"This policy does not apply to any liability arising out of aircraft;" or "This policy does not apply to personal injury or property damage arising out of the ownership, maintenance, operation, use, loading, or unloading of any aircraft owned by the Insured or rented to the Insured without a crew," or "This policy does not apply to liability from the ownership, maintenance, operation, use, loading, or unloading of any aircraft/watercraft owned by the Insured or leased by any Insured for a period greater than thirty consecutive days, unless the Company has been notified of the existence of such aircraft/watercraft and the Insured has agreed to pay any additional premium and has agreed to accept such terms as may be required by the Company."
Although the exclusions in umbrella policies and in excess liability policies vary in wording, most policies completely exclude coverage for aircraft liability. We might add, personal umbrella policies also exclude aviation exposures.
Some aviation insurance policies exclude coverage if the pilot is impaired by alcohol, drugs, or toxic substances. "This section does not provide protection for bodily injury or property damage caused at a time when the ability of the pilot is impaired by alcohol, drugs, or toxic substances."
What Is Included In Your Liability Limit?
We tend to take our liability limits for granted. Seldom do we ask the question, "Are my defense costs included in my liability limit or are they paid outside the limit?" We all know attorney fees and other defense costs can be enormous. If you carry a $100,000 limit of liability and you spend $50,000 in defense costs it is very important to know if this expense is included or covered outside your policy's limit of liability. Some aviation insurance policies specifically include defense costs in the limit the company will pay. In the above example, we would have only $50,000 remaining in liability limit to offer for settlement after paying the defense costs.
Other companies set the cost to defend outside the policy's liability limits. Wording such as "the Company will pay with respect to such claim, in addition to the applicable limit of liability all expenses incurred by the Company..." Obviously, with this more liberal wording, the cost to defend does not deplete the amount you have in your liability limit to pay a claim settlement.
Can your Family Bring Suit Against You?
I am sure you have heard, "Anybody can sue anyone for anything." This is true in today's legal environment. But, could my family sue me? They certainly can. The papers are reporting increased incidences of children suing one or both parents for some act of negligence and of husband/wife suits.
How does your aircraft insurance policy deal with family suits? It may interest you to know that although some insurance policies treat family suits as any other liability suit, some provide coverage with greatly restricted limits. Wording such as:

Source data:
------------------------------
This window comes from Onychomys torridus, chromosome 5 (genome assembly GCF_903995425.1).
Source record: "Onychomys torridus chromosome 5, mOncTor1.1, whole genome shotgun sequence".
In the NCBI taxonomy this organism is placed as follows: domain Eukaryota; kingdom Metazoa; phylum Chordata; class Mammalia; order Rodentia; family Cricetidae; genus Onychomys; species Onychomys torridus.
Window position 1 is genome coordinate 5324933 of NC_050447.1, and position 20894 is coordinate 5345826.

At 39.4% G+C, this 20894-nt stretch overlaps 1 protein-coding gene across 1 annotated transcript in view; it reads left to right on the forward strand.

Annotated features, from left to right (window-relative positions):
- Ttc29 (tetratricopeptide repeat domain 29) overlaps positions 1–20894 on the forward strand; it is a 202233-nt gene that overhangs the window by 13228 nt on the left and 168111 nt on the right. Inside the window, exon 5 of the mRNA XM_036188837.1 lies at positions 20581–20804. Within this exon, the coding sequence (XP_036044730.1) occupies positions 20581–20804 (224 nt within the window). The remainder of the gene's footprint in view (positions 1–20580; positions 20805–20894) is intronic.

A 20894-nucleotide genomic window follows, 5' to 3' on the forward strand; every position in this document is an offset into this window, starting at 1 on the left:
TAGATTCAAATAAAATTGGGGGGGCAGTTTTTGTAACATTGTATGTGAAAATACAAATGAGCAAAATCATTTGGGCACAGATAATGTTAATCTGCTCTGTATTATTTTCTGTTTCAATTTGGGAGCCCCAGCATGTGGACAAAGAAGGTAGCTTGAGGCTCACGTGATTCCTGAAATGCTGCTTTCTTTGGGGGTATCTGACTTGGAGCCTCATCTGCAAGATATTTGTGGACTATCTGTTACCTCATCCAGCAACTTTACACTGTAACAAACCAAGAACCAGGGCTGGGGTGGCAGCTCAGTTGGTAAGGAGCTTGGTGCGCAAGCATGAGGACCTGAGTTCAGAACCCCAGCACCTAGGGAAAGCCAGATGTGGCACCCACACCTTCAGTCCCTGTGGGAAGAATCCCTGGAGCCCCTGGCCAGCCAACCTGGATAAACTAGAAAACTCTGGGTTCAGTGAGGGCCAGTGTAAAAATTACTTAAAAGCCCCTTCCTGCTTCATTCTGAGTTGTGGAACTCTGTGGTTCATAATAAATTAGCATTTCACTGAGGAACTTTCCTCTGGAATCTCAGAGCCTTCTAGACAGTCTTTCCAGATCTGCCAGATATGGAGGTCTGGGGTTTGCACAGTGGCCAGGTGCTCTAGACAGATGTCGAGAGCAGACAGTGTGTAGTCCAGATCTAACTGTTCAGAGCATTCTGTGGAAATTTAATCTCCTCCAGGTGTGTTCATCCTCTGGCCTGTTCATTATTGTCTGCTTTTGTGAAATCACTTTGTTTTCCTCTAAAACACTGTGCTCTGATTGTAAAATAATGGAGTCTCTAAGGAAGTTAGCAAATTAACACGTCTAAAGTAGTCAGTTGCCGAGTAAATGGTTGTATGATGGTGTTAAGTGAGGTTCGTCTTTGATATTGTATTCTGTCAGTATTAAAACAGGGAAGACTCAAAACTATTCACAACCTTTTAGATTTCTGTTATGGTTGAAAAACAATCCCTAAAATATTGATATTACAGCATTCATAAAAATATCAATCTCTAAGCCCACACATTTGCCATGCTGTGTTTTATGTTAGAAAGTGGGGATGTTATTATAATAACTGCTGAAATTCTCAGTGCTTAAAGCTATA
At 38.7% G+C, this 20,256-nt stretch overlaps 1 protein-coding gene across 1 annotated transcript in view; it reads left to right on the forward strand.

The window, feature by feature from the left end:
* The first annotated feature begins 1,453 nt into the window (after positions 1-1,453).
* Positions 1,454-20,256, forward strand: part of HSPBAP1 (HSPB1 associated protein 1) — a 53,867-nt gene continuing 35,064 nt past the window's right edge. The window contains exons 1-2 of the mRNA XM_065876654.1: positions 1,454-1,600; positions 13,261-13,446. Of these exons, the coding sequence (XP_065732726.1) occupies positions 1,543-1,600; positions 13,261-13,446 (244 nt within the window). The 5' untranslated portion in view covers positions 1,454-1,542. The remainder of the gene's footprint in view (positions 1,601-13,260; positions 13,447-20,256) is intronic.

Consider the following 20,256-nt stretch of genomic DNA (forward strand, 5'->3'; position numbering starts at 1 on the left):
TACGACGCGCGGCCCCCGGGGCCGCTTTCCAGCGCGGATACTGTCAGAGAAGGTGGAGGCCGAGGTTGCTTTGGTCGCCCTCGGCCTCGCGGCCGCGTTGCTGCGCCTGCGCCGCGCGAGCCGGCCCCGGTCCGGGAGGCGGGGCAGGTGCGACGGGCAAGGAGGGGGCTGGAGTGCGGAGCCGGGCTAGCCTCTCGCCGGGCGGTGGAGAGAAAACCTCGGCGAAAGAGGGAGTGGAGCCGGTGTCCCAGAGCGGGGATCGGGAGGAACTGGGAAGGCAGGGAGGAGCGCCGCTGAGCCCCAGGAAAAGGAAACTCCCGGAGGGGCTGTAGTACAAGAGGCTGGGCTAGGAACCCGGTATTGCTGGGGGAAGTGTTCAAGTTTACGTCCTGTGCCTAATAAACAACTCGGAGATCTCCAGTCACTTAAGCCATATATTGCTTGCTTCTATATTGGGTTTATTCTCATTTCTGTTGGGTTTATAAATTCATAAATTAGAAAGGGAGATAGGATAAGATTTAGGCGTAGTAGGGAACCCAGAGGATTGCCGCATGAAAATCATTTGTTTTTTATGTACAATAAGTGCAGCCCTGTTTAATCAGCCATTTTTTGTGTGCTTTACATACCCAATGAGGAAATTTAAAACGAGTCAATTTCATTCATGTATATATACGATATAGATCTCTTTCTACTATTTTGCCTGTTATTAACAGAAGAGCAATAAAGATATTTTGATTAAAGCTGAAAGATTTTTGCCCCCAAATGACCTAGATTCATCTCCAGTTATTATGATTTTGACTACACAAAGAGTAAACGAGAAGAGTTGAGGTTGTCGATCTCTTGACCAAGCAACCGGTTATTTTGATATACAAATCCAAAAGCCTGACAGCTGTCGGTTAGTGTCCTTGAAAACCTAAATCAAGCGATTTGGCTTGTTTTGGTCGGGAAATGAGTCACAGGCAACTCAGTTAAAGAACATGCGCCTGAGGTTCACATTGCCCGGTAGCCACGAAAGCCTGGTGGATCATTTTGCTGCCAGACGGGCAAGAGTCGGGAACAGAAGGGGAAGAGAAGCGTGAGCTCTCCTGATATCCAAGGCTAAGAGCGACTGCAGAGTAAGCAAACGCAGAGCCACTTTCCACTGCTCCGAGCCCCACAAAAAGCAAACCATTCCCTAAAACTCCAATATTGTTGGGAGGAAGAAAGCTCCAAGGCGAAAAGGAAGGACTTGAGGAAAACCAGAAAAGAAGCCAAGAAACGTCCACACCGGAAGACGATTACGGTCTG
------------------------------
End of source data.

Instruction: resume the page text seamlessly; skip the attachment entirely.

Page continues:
"The most we will pay for bodily injury to your spouse or the spouse of a permissive user is 25% of the limit for "each person" and "each passenger," but not more than $25,000."
"The most we will pay for bodily injury to your parent or child or the parent or child of a permissive user is 12.5% of the limit for "each person" and "each passenger," but not more than $12,500."
This restrictive wording is most important to aircraft owners who own their aircraft individually and insure their aircraft on pleasure and business policies. Although not of importance to everyone, this subtle limitation is something of which you should be aware.
Liability Coverage For Employees
Transportation of employees on corporate aircraft: One of the most common uses of aircraft is for the transportation of company employees for company business. The corporation may own the aircraft or it may be owned by a senior stockholder and leased to the corporation for corporate use. In either event, the corporation asks to be named as either the named insured or as an additional insured. One of their primary concerns is to protect the company against employee suits in the event of an accident, which results in the injury of an employee. In reality, the liability section of an aircraft policy will not provide coverage for the employee injured in the course of his business. Typical policy wording dealing with this issue may be "We won't cover any liability claim that's covered under a workers' compensation, unemployment compensation, disability benefits law or similar law. Nor will we cover claims for injury to your employees while they're actually doing work for you...".
Since aviation policies specifically exclude work-related injury, our suggestion is that you always advise your workers compensation underwriter of any aviation exposure. This will allow them to make a small premium charge for the coverage extension. If your company employs a professional pilot, be sure to add the appropriate worker's compensation classification code for flying crew to your policy.
Warning: Some worker's compensation underwriters will not accept aviation risks. They think the exposure is too hazardous. Although you must not conceal the exposure, don't be surprised if your underwriter asks you to replace your coverage at renewal.
Do Your Pilots Meet Your Policy's Pilot Requirements?